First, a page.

Wrapping up 2014: Instructional Lessons Learned

First post.

What can you expect from my blog?  Pictures, templates, and strategies.

Short phrases, simplistic language (free of jargon), bullet points, basics and funny anecdotes…after all I am in the Education Sector, and time is always of the essence.

Lets get started!

From Boston to China, there were many instructional lessons learned, many instructional lessons to share, and many instructional strategies that help us improve the education of ALL students.

February-

I traveled to Boston to work with Supt. Riley as a Master Teacher and alumni Sontag Prize Winner.  My class of 7th graders were excited and I used the following literacy strategies to help them become effective readers (all are attached) .

1. Effective strategies bookmark- Reading Strategy Bookmark.

2. RACE mnemonic to cite textual evidence- RACE citing textual evidence template.

3. Blooms Ball as a summarizing strategy.

4. Newsela.com ( a free web tool with nonfiction text that can be tiered at the click of a button, ranges from 3rd-12th gr).

5. Learnzillion.com (after I explain a concept, this multimedia tutorial provides a ton of other ways to reach my learners).

April/ May-

After presenting at the Council for Exceptional Children Convention, I was provided the wonderful opportunity to be apart of the Teach For Change & DC Speak Easy Teacher Appreciation Event “sharing stories from teachers about teaching.” Key take-aways-

1. High expectations push all students to be their best.

2. Bias and stereotypes are real and can affect students mindsets; teachers hold the key to teaching students how to acquire a “Growth Mindset”  See Carol Dweck’s mindsetworks.com and check out Brainology Interactives (we have to have honest conversations).

3. Story telling is a great medium for supporting verbal expression and it is a lot harder than it looks…oh yes!

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June-

Paris, France- Solar Decathlon; a collegiate competition- designing modular homes that are ergonomic, green, and sustainable.

1. Forget the controversy – Europe is surpassing the US in critical thinking, sustainable design, and creative solutions- how do we reverse the trend of our drill and kill and repetitive practice for standardized test? Add the A into STEM making it STEAM- see  & use Blooms throughout the entire lesson.

July-

Cortez, Colorado- As a National Endowment for the Humanities scholar, I was privileged to travel and study the many contributions of the Pueblo Indians around the Mesa Verde Region.

1. I implore you to take advantage of the many Institutes the NEH offers for teachers, many of which include stipends to supplement the trip.  The historical benefits, collaboration with other teachers, and cultural gems outweigh the fear of trying something new.  The picture below is from Cliff Palace, one of the many archeological sites we visited. What are you waiting for? Apply- applications are due March 1, 2015.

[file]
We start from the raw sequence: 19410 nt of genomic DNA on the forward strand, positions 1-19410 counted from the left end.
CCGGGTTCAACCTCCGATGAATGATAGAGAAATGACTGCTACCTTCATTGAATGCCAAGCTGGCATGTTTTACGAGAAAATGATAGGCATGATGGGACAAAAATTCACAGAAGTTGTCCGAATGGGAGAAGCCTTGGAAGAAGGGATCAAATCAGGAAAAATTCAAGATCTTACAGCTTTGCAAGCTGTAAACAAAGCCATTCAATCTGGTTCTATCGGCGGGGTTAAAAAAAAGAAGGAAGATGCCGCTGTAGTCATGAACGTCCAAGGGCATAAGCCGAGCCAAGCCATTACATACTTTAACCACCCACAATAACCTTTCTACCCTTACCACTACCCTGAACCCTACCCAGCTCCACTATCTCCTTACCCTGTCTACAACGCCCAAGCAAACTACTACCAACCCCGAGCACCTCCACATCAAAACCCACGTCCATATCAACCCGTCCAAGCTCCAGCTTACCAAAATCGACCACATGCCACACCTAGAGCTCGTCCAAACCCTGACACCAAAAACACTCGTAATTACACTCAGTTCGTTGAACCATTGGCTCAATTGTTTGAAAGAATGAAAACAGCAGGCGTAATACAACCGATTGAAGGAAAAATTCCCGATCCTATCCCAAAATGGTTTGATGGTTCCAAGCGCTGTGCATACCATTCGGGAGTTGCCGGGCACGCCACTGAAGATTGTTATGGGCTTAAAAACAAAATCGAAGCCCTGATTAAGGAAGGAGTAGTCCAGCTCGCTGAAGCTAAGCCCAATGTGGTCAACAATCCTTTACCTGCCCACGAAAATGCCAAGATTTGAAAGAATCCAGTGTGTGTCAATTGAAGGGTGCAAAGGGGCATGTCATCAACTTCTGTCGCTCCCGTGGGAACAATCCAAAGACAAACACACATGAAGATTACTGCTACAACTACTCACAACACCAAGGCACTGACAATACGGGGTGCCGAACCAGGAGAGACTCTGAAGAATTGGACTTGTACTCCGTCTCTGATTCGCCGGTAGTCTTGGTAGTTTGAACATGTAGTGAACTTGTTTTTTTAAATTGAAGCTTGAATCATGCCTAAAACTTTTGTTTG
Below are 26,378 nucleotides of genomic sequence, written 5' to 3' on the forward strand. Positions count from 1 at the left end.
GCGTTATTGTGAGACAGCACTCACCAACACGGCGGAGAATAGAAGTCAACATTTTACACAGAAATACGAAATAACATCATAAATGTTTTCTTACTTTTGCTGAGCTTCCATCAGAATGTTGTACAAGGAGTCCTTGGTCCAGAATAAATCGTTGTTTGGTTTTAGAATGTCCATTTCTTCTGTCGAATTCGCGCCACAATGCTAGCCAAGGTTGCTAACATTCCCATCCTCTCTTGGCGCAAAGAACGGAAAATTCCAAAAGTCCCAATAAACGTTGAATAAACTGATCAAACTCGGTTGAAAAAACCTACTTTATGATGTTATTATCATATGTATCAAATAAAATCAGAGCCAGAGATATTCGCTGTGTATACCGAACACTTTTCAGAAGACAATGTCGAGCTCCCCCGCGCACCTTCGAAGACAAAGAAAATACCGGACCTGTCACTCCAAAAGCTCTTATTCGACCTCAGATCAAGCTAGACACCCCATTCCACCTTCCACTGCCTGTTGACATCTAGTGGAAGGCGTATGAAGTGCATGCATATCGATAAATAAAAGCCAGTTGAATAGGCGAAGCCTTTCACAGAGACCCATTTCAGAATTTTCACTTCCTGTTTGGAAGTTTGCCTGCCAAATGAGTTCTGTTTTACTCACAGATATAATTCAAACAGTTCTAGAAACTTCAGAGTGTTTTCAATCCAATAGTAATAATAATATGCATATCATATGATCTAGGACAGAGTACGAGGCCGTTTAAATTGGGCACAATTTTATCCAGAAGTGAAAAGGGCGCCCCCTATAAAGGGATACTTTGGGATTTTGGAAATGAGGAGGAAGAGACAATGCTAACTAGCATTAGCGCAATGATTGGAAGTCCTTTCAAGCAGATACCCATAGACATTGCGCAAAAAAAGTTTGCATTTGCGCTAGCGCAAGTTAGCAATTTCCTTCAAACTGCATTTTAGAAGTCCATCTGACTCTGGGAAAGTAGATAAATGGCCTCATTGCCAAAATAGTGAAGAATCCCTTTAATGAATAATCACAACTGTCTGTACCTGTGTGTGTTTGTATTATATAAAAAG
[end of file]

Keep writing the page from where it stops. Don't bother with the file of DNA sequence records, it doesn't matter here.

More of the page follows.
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November-

Beijing China- I traveled with the College Board Delegation to share, learn and connect the cultures of our US & China.

1. China has an amazing culture, family hospitality, and rich history for education.

2. We have many lessons to learn from each other in terms of educational advancement- We share art and creativeness & China shares rigor and competition.

3. Traditional lecture doesn’t actively engage any learner- Check out Marzano’s High Yield Engagement Strategies for student success- Marzano highyieldstategies.

4. College Board has more to offer that SAT prep! Check them out!

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November-

Washington DC, Presenting at the TASH conference.

1. Helpful resources to make sure we are meaningfully including students with moderate to severe disabilities- check out the Center for Universal Design for Learning for helpful teacher worksheets CASTupdateguidelines2_0.

2. Universal Design for Learning provides a framework for addressing learners and their variability in interest, readiness, and learning style (see cast.org).

December-

Honolulu, Hawaii- Presenting at the International Conference on Education

1. The literacy gap is our “achievement gap,” if we support students with metacognitive strategies we can empower them to be effective readers.

2. See attachment on an effective reading strategy, also named SQP2RS- SQP2RS.

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Well folks- That was 2014 in a “instructional wrap!”  Lessons learned & and a few lessons shared.

Please contact me with questions, follow-up thoughts, or specific strategies you would like to see me address in my January Blog.

Happy resource sharing:)

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